The hut of the wood art hermit
the cafe, where we had our breakfast
the village before temple #44
the gate and the guardian spirits that have survived the fire
walking from temple #44 to #45
some people left little signs to show us, that we were on the right path
From time to time we found real signs too
sometimes we were lucky and found a place to rest
Other times we had to make one
this interesting character is living in the middle of the woods. behind the car was also a wooden pole with poetry and a hat on it
the close we got to the temple the more abandoned relics we found in the middle of the mountain / forest
it looks like some kind of miniature temple build a long time ago
the real temple #45
when we left the temple #45, we had to pass a lot of scary things, like this army
Chapter 9: The Legendary Road 33
The first thing we tried was taking a bus, yet it was already completely dark and the only bus we could find, was heading to a wrong direction. We already tried heading the way back to a 旅館 Ryokan, which we found in our map books, while trying the hitchhike thumb just in case.
But the first two cars we tried it on already stopped! The first heading to a wrong direction apologized while the second one, though living right around the corner agreed to bring us as far as road 33. Our benefactor introduced himself as assistant English teacher at a nearby village school. He wished us the best of luck and only reluctantly accepted one of our mikan as a gift.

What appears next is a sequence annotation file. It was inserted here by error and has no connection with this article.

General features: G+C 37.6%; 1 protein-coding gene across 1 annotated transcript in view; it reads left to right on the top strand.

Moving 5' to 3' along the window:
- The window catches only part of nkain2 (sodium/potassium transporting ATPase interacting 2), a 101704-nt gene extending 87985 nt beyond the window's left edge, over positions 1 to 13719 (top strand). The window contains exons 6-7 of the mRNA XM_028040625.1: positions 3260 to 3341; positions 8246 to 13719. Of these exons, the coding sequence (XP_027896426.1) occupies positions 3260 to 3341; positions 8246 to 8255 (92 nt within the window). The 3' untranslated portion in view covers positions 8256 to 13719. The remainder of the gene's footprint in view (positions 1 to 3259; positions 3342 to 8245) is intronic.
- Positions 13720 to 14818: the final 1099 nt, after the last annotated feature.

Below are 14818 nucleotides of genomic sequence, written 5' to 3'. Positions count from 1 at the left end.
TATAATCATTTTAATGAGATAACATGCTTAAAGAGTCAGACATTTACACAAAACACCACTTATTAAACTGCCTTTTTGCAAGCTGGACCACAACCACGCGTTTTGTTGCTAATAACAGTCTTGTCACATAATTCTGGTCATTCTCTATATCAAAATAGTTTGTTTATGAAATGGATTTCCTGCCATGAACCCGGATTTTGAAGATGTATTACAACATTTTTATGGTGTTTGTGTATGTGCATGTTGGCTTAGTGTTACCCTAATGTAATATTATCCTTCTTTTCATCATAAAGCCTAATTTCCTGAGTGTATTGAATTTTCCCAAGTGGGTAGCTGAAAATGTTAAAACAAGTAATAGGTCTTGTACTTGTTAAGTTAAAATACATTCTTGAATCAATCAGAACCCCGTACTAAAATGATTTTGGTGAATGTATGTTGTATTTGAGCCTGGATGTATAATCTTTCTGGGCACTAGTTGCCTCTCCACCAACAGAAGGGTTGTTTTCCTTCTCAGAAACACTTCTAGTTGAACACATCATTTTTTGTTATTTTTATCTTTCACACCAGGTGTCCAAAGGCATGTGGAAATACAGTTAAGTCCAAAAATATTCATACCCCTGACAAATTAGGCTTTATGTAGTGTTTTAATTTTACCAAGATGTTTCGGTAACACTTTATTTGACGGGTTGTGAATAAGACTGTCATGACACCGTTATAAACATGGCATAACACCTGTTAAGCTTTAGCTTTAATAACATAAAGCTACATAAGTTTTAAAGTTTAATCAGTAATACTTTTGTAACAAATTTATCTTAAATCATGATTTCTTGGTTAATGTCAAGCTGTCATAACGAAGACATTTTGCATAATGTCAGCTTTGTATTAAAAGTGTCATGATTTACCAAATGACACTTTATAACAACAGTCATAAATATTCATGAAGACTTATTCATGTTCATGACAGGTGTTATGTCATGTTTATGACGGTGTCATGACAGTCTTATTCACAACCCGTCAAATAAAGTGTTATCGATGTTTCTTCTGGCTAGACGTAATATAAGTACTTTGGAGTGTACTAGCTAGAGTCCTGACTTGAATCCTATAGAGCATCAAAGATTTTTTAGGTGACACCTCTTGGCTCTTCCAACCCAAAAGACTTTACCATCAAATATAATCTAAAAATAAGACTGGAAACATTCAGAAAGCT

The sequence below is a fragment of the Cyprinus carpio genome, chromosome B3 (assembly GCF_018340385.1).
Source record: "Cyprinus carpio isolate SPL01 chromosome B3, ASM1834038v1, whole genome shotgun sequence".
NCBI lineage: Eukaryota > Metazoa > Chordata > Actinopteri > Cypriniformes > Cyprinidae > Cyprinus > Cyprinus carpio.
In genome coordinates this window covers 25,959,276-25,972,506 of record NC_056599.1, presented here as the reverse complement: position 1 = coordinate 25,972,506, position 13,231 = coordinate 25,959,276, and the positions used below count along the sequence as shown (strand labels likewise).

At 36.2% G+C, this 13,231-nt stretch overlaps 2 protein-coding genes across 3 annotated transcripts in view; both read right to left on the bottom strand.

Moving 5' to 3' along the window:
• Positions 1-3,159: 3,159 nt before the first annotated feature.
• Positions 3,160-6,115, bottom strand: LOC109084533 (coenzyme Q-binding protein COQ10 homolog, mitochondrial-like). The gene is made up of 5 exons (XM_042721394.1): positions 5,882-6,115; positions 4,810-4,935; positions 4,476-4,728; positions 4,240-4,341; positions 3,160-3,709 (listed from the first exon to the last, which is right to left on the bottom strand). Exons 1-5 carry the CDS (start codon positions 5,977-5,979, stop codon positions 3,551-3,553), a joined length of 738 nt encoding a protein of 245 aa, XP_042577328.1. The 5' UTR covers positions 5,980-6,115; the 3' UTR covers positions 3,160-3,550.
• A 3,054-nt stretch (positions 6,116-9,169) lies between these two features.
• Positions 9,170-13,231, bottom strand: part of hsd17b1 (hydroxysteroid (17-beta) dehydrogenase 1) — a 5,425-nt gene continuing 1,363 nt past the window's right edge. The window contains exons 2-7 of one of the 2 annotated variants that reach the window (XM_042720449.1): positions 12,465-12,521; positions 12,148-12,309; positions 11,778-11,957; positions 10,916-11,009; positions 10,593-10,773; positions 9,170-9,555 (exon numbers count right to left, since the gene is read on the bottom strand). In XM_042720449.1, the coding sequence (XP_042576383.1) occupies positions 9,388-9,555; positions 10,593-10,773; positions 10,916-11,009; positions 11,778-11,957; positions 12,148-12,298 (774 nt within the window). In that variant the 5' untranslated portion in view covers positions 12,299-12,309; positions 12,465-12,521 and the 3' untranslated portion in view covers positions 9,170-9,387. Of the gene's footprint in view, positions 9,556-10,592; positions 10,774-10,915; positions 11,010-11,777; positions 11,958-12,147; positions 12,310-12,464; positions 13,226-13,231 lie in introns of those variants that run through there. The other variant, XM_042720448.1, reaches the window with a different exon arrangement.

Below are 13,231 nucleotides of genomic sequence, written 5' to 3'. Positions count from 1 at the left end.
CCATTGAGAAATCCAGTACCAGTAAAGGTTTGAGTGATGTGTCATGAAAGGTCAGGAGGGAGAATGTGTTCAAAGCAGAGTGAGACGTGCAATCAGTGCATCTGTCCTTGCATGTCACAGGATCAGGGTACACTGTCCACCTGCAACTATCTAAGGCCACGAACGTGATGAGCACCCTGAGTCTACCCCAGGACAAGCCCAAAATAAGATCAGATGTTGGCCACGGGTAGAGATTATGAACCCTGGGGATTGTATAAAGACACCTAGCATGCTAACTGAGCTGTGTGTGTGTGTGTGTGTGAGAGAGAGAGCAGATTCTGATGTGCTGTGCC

So there we stood facing the road of legends. Going straight for several hundred kilometers this road cuts like a knife through Shikoku's mountain heart and we should use this knife to cut our way through to the other sides of the mountains: Kouchi Prefecture. When considering a good spot for another hitch attempt, we noticed a bus stop. We read through it and it announced one more bus would be driving in our desired direction, expect for holidays and the 正月 week. Darn!